[OT] Lisp IS fun! was Re: Who modified my local variable?
levi at cold.org
Tue Jun 13 17:04:28 MDT 2006
On Jun 13, 2006, at 4:46 PM, Derek Davis wrote:
> On 6/13/06, Gregory Hill <Gregory_Hill at tni.com> wrote:
>> I meant the 2nd half of the list, Ruby/Python/Perl. I've actually
> To be clear for the Lisp guy, you probably should have said
> something more like
> cdddr(C, C++, Java, ruby, python, perl).
> P.S. I know, the syntax is probably wrong. That wasn't the point, so
> I didn't bother to look it up. :)
It was close!
(cdddr '(C C++ Java Ruby Python Perl))
=> (Ruby Python Perl)
Lisp Trivia: The functions car and cdr in Lisp come from the
assembly language mnemonics 'Contents of Address Register' and
'Contents of Decrement Register' that were used on the machines that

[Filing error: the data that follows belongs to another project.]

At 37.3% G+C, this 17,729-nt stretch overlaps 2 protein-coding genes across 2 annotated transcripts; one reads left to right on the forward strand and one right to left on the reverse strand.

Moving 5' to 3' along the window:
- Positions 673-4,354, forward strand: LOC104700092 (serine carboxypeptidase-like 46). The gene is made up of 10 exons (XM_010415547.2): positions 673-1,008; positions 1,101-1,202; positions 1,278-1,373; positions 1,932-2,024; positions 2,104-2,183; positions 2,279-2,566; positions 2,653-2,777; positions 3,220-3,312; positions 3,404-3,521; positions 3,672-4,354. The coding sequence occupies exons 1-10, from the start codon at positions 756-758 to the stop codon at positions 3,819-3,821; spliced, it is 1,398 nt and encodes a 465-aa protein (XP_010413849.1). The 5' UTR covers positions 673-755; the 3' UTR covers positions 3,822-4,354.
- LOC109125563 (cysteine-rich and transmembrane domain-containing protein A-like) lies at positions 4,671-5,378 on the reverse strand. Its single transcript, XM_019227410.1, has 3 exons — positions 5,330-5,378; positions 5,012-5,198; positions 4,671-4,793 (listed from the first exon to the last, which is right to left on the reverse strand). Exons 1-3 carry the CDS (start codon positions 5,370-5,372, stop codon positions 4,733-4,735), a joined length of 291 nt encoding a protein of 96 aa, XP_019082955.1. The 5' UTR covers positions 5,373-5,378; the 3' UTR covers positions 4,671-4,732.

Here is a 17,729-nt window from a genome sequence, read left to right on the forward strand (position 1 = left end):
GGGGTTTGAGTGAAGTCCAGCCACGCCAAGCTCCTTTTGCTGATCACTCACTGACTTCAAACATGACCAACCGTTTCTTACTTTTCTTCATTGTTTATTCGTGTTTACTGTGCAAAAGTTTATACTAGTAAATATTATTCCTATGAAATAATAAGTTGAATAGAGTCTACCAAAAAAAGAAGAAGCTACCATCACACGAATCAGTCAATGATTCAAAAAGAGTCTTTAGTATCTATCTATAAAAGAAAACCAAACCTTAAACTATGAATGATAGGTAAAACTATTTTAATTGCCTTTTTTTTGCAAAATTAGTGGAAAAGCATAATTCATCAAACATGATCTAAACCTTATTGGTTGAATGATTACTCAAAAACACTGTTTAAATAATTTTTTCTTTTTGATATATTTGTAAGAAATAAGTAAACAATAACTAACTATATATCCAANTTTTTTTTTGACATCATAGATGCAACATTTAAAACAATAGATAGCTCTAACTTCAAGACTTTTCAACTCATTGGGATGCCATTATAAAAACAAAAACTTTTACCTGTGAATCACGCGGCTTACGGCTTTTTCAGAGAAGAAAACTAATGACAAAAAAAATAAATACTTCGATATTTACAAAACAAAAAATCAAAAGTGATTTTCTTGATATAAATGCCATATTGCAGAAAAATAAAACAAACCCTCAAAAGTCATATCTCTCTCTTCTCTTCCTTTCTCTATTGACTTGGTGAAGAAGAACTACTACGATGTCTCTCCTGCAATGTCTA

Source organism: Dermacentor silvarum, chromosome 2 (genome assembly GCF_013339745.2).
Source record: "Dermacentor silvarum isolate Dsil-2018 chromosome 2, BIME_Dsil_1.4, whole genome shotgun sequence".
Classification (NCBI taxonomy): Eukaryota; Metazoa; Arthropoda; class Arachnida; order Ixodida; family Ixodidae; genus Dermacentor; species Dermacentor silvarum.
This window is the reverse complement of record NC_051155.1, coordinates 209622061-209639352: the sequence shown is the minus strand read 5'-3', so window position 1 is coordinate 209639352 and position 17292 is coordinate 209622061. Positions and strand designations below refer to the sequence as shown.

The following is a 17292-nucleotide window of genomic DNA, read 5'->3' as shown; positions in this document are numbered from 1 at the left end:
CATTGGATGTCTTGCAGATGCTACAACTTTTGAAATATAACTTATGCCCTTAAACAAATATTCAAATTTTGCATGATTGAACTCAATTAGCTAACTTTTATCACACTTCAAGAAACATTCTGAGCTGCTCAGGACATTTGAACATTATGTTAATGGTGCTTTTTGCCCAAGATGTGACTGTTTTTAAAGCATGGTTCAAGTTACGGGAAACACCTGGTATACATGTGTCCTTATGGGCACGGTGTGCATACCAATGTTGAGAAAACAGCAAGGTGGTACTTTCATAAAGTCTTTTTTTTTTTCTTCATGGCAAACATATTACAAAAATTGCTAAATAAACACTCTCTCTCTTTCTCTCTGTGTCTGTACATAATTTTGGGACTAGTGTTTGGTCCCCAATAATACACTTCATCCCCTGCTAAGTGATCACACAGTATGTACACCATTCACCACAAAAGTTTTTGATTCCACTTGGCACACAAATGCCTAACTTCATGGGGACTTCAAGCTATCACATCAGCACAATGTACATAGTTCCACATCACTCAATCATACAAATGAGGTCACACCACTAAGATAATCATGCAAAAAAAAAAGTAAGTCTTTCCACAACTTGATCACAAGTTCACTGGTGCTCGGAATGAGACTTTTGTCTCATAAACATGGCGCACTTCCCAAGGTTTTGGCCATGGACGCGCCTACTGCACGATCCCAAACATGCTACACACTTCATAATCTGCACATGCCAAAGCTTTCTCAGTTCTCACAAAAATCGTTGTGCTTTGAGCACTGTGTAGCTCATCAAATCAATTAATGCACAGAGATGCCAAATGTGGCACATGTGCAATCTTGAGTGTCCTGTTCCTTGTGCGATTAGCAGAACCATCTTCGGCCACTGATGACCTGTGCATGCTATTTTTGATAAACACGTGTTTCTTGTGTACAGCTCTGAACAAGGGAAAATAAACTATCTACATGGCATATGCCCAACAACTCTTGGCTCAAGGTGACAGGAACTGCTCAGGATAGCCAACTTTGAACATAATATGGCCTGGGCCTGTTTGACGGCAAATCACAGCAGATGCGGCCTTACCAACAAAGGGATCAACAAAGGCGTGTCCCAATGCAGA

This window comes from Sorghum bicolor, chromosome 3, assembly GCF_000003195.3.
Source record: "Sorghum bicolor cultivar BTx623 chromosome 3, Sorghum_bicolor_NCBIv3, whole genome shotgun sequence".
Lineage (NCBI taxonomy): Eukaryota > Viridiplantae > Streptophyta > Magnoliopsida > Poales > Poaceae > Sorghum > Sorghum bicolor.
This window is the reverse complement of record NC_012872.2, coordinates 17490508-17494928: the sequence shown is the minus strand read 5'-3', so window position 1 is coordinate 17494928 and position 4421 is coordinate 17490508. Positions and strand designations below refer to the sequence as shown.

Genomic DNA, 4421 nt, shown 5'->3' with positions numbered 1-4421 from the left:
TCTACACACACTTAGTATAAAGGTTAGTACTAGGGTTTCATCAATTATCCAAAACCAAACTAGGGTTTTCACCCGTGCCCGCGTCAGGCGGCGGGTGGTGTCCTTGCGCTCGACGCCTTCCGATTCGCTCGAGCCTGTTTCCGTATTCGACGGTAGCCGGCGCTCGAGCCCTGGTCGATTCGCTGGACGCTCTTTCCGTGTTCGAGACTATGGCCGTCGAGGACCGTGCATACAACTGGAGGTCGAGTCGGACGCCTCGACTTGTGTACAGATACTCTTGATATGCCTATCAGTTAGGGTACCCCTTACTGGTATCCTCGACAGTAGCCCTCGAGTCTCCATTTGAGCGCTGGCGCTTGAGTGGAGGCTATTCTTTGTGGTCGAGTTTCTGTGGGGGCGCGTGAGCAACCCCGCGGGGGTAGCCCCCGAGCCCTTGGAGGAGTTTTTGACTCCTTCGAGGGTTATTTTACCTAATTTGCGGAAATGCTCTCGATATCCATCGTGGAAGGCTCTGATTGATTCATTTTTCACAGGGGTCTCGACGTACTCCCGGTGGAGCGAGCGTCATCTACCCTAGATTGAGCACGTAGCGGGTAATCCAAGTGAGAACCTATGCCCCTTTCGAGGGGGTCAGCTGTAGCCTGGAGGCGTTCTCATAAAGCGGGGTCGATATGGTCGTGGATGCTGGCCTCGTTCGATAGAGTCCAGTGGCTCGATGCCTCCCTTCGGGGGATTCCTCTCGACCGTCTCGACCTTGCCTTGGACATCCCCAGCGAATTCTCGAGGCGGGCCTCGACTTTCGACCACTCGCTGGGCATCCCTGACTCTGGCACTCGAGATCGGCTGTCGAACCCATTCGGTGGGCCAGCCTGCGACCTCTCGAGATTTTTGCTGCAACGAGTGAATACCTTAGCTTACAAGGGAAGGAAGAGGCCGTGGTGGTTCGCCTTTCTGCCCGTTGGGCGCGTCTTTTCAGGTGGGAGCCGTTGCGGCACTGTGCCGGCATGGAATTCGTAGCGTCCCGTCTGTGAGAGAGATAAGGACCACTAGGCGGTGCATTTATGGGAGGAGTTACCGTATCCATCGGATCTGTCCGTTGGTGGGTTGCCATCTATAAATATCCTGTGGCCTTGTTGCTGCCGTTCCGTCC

early lisps were programmed on. Since a lisp list is a linked list
of data pairs (called cons pairs in lisp lingo), the car instruction
grabbed the first item and the cdr instruction grabbed the pointer to
the next pair. Thus, the names made perfect sense for those early
implementations. So, why do we still use them?
Well, the above example is probably a big part of it. Lisp allows
you to compose multiple car and cdr operations into a single
expression by adding arbitrary a's and d's between the c and r.
There are now aliases 'first' and 'rest' for 'car' and 'cdr', but
they don't compose like car and cdr do. Peter Norvig, in his style
guide, also suggests using the new aliases when referring to data
that is meant to be a list, and car/cdr when the data is meant to be
a tree or some other structure in order to bettery convey intent.
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